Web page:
The yarn, the crochet hook, and the tapestry needles I needed to make this thing cost about three times as much as my Target scarf, and probably won't be nearly as pretty.  It'll take me another few days to finish, time I don't really have.  But if anyone does comment, I'll know where it came from and be proud to say, and my hope is, when I wear it, I will remember just how important that is.

Sunday, August 21, 2011

just the facts, ma'am

I wanted to write a post updating you on my life.  It was going to be great – inspiring, even.  Trouble is, I don’t have time and at the moment, I’m not feeling terribly inspired.  Grad school starts this week, and I’m beginning to doubt I’ll ever have time again in the foreseeable future.  When I can, I plan to cobble together bits and scraps of posts I’ve began and not finished, but in lieu of that, and in the minute or so I have to myself, I will give you an outline of the post I would have written this evening:

I. Jenn’s Weight Loss Goals

A. Jenn joins Weight Watchers, and likes it okay.  Whether all the tracking and point keeping is really making the difference or not, she’s losing weight, and it gives her an idea of what she’s eating and how much.

B.  Jenn does Couch to 5K.  She’s on week 5 (of 9) of the program, and it’s been pretty easy.  She thinks she could run a 5K right now if she really had to, but she’s glad she’s taking it slow, so she’ll avoid injury and not lose the weight too fast.

C. Jenn loses 10 lbs and fits into one pair of her pre (second) pregnancy jeans.  This should make her super happy, except for A) they’re the horrible jeans that she took to the tailor to get hemmed and were then hemmed too high, so now they have kind of a high-water flared look which is NOT flattering. B) She still looks fat in pictures (thank you, FB), which is demoralizing and makes her feel like giving up/hiding under the bed/never eating again.

II. Jenn’s Academic Pursuits

A. Jenn visits Mills.  When she stepped on to the campus, she had that angels singing feeling she had when she first stepped on the BMC campus almost twenty years ago.

B. Jenn hires a nanny.  No, the nanny doesn’t speak Spanish, but she’s a regular Mary Poppins, an Ethopian Mary Poppins who doesn’t believe in strollers or plastic bottles or diaper wipes. 

C.  Jenn freaks out a little at the prospect of a huge reading load, and decides to try to read Cutting For Stone and Jane Eyre simultaneously, while nursing and/or trying to tune out Dora the Explorer, you know, for practice.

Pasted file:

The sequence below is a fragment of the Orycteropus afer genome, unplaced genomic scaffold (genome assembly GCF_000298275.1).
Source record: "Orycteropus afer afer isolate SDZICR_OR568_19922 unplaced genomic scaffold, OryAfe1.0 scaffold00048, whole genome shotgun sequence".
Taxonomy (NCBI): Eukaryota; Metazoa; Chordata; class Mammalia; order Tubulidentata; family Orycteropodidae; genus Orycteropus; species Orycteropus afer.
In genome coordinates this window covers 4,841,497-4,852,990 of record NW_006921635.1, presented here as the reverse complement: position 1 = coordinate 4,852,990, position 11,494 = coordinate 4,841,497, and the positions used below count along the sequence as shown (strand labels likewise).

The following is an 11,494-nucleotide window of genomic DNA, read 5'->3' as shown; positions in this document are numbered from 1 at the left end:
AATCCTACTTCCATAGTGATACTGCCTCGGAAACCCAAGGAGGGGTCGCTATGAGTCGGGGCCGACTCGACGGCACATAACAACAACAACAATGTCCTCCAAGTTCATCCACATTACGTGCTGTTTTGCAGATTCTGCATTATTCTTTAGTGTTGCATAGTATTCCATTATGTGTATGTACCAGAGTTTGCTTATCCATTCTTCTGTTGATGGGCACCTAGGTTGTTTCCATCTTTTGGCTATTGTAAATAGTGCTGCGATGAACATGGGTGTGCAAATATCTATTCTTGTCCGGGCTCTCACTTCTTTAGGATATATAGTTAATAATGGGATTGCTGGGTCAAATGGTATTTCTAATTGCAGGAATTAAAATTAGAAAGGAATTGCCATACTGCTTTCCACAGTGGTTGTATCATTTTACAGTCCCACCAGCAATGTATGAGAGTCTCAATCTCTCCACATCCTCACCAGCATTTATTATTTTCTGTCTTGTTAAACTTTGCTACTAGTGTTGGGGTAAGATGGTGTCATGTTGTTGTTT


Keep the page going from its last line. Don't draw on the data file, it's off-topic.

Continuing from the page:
III.  Jenn’s Parenting Ups and Downs

A.  Jenn fields an endless barrage of three year old’s questions on topics ranging from gender differences to death and dying.

B. Jenn holds sleeping boy and thinks the baby months are going by way too fast.

C.  Jenn thinks she’ll be a better mother (not to mention a better wife) now that she’s not going to be a full-time mom, but panics just a little at the thought of not being with her children every minute of the day.

That’s about all I can do for now, but I’ll try to post updates (however brief) as I can for interested parties.  Until then, think good thoughts!

Wednesday, August 10, 2011


So I'm wondering if I'm actually ever, in the foreseeable future, going to be able to finish a blog post.  We're in the middle of bedtime again, and the combing the hair wars have begun.  Karissa's giving herself a timeout, and I'm feeling like a jerk trying to blog when there's a little girl to be put to bed.  So I'm giving up.  Again.  Instead of trying to write a post catching everyone up on my life in long essay form, I'm going to offer a potpourri of the posts I've started, but not come anywhere close to finishing in the last month or so.  Enjoy.


The weekend was a fun one.  We threw a little backyard get together for K's 39th on Sunday, and had a nice crowd of people.  They day before was a little stressful, as the gazebo we absolutely needed in our direct-sun only backyard didn't go up as smoothly as expected.  And of course, it was Saturday morning, with the thing half-built, that we realized that some key pieces were missing.  Karissa had to go to another Target (they didn't have any more at the Target near us) to get another gazebo, get the missing pieces out of it, and finish putting it up.  So this took most of the day.  Then I had the bright idea to take my three year old daughter to a very crowded Trader Joe's for party food.